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(LEAD) S. Korea mulling over US$8 mln in aid to N.K. via int'l organs

2017/09/14 11:28

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(ATTN: REWRITES lead; ADDS more details, background throughout)

SEOUL, Sept. 14 (Yonhap) -- South Korea said Thursday that it is considering providing US$8 million in aid to North Korea via international organizations as it seeks to spur inter-Korean exchanges regardless of political considerations.

The government plans to hold a meeting on inter-Korean cooperation next Thursday to finalize whether to offer humanitarian assistance to those who are vulnerable in North Korea, according to Seoul's unification ministry.

Seoul suspended its aid to North Korea through U.N. agencies after the North's nuclear and missile tests in 2016.

If the government were to go ahead with the plan, the South would provide $4.5 million for a project to help infants and pregnant women by the World Food Program, and $3.5 million for the U.N. International Children's Emergency Fund (UNICEF). The two agencies have asked Seoul to resume its financial support.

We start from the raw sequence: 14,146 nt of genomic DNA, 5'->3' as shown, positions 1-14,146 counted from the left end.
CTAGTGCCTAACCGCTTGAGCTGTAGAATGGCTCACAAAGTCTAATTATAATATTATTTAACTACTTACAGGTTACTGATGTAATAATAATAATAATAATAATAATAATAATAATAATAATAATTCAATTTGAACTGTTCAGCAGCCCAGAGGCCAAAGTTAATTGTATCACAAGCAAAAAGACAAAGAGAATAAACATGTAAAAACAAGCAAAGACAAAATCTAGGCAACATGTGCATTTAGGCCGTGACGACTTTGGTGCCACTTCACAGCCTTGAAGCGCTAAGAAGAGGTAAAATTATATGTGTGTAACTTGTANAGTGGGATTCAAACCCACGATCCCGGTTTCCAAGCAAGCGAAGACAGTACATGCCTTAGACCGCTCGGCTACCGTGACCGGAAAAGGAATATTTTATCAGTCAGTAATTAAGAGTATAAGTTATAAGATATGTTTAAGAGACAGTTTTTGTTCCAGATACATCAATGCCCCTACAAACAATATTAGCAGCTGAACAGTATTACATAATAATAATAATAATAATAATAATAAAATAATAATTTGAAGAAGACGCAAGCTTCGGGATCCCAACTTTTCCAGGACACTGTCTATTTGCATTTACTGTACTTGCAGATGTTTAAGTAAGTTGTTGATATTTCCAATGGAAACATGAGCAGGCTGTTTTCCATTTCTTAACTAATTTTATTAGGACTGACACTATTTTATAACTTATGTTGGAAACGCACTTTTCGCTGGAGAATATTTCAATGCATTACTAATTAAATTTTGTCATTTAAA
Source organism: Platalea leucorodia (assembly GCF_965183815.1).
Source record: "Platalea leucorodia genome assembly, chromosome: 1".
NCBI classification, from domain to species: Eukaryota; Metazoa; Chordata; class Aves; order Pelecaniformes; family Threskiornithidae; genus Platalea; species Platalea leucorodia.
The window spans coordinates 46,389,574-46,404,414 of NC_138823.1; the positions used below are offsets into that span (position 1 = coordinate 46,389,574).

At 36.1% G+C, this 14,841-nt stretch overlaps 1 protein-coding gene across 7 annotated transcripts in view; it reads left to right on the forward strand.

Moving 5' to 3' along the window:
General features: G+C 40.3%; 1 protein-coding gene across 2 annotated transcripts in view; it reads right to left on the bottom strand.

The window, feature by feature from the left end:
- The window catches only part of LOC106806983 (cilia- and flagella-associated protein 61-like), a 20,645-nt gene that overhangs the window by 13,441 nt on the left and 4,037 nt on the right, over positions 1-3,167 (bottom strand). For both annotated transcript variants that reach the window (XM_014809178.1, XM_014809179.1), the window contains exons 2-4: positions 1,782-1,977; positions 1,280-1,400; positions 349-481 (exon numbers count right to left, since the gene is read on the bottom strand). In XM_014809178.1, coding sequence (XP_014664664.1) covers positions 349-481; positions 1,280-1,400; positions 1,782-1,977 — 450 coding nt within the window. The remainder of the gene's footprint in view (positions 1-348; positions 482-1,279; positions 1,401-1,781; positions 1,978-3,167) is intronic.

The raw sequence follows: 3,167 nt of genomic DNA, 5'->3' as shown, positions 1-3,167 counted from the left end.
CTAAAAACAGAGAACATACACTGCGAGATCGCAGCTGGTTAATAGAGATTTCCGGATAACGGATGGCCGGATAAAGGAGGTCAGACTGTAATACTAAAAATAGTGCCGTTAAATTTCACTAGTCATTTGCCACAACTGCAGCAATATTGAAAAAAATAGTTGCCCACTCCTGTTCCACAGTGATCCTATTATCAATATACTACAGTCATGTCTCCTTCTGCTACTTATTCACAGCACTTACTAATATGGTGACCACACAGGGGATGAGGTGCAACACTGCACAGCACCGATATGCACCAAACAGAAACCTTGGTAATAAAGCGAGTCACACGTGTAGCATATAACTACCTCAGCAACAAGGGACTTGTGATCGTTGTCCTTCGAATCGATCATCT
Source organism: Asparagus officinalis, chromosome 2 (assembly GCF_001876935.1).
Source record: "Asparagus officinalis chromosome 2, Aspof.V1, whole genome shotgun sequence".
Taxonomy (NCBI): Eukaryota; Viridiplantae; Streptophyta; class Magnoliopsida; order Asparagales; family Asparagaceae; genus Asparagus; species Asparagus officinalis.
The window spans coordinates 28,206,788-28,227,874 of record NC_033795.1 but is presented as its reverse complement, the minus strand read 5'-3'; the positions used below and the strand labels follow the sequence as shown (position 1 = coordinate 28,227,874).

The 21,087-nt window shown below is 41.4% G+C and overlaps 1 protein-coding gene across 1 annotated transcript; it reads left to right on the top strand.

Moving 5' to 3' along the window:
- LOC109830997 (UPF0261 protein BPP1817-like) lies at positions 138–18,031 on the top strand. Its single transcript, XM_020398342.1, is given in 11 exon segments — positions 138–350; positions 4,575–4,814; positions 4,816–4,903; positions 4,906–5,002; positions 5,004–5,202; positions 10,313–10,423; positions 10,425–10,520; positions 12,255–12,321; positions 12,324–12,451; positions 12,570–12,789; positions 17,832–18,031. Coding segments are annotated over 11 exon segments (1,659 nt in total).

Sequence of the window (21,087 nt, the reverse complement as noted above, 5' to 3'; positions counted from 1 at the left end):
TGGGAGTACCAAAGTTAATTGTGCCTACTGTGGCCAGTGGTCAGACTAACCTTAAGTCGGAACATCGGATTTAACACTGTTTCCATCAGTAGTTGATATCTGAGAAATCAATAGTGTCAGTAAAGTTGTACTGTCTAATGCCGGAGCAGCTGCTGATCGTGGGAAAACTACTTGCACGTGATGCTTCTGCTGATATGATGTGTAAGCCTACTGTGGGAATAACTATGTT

"The government's basic stance is that humanitarian assistance to those who are vulnerable in North Korea should be continued regardless of political considerations," a ministry official said.

"Seoul plans to decide the details of the aid and its timing after taking into account the inter-Korean situation," he added.

If agreed, it would be the first humanitarian assistance by Seoul under the Moon Jae-in administration. It would also mark the resumption of aid via U.N. organizations after a hiatus of nearly two years.

President Moon said at the Group of 20 summit in July that assistance in the welfare and medical sectors should not be linked to political situations, citing the issue of malnutrition among North Korean infants.

In May, the South announced that it will permit civic groups to seek inter-Korean exchanges but only to the extent that doing so would not compromise the international sanctions regime.

However, North Korea has turned down such moves in protest at Seoul's support for U.N. sanctions against it.